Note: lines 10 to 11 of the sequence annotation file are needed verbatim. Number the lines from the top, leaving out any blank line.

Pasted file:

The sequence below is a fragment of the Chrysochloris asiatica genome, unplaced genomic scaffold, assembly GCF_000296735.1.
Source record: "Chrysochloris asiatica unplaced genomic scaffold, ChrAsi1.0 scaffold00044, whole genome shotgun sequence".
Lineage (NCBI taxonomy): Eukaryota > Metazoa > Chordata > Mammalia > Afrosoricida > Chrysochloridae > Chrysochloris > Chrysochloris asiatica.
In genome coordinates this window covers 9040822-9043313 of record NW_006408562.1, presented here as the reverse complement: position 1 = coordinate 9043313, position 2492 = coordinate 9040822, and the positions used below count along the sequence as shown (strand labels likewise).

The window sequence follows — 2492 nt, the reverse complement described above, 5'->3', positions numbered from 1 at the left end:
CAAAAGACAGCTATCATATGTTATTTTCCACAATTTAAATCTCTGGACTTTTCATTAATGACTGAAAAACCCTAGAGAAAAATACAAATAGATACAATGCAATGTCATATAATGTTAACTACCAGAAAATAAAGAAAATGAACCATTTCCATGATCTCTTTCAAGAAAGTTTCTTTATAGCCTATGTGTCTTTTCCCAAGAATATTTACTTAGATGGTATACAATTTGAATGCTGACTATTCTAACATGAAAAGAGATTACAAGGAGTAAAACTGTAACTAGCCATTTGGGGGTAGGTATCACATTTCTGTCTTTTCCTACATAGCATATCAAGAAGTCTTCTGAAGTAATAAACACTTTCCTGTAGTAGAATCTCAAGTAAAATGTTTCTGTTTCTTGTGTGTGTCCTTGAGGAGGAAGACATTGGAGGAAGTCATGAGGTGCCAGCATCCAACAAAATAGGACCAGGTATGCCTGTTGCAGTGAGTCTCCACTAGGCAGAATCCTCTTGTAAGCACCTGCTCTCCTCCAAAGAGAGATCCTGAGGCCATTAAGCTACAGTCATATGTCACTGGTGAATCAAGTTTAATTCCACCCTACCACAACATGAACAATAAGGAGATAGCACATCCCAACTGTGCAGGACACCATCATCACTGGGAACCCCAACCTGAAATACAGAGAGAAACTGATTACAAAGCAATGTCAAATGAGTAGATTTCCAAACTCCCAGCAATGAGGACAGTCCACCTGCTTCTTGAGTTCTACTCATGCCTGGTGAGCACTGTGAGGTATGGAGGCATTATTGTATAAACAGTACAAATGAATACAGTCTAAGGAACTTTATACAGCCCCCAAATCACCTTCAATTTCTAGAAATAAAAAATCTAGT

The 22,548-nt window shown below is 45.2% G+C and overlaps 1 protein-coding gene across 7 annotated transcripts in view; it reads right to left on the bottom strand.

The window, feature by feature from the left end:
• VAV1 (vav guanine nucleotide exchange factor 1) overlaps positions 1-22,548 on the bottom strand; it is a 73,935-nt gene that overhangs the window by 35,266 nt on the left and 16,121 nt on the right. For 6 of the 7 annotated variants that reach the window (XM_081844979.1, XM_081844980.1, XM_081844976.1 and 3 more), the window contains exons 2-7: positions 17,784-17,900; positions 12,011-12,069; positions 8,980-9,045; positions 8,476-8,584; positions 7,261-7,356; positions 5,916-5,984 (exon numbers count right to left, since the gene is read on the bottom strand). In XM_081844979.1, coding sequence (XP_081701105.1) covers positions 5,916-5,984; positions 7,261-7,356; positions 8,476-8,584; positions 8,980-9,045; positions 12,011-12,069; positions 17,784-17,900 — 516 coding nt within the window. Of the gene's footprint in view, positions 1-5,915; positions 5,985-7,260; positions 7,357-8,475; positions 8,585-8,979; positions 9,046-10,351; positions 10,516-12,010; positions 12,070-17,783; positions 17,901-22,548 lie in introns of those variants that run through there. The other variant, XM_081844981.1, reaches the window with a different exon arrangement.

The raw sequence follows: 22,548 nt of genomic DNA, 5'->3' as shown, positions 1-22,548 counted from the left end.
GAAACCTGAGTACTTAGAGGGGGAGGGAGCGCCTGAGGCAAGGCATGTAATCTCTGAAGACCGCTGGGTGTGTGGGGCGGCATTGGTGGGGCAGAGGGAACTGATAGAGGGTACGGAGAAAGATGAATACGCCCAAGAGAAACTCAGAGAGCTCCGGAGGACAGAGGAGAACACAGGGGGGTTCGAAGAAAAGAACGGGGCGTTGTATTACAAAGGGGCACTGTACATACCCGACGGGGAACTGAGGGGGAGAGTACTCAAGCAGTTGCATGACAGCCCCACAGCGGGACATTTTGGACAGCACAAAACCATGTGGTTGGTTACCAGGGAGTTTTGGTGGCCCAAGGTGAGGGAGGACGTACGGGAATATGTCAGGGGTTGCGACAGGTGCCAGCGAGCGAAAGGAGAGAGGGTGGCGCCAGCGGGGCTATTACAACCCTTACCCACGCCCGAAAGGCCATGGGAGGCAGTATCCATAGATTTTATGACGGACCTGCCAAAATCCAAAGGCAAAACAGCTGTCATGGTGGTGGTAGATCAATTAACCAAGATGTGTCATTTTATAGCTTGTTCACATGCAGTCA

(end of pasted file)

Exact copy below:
The raw sequence follows: 22,548 nt of genomic DNA, 5'->3' as shown, positions 1-22,548 counted from the left end.
GAAACCTGAGTACTTAGAGGGGGAGGGAGCGCCTGAGGCAAGGCATGTAATCTCTGAAGACCGCTGGGTGTGTGGGGCGGCATTGGTGGGGCAGAGGGAACTGATAGAGGGTACGGAGAAAGATGAATACGCCCAAGAGAAACTCAGAGAGCTCCGGAGGACAGAGGAGAACACAGGGGGGTTCGAAGAAAAGAACGGGGCGTTGTATTACAAAGGGGCACTGTACATACCCGACGGGGAACTGAGGGGGAGAGTACTCAAGCAGTTGCATGACAGCCCCACAGCGGGACATTTTGGACAGCACAAAACCATGTGGTTGGTTACCAGGGAGTTTTGGTGGCCCAAGGTGAGGGAGGACGTACGGGAATATGTCAGGGGTTGCGACAGGTGCCAGCGAGCGAAAGGAGAGAGGGTGGCGCCAGCGGGGCTATTACAACCCTTACCCACGCCCGAAAGGCCATGGGAGGCAGTATCCATAGATTTTATGACGGACCTGCCAAAATCCAAAGGCAAAACAGCTGTCATGGTGGTGGTAGATCAATTAACCAAGATGTGTCATTTTATAGCTTGTTCACATGCAGTCA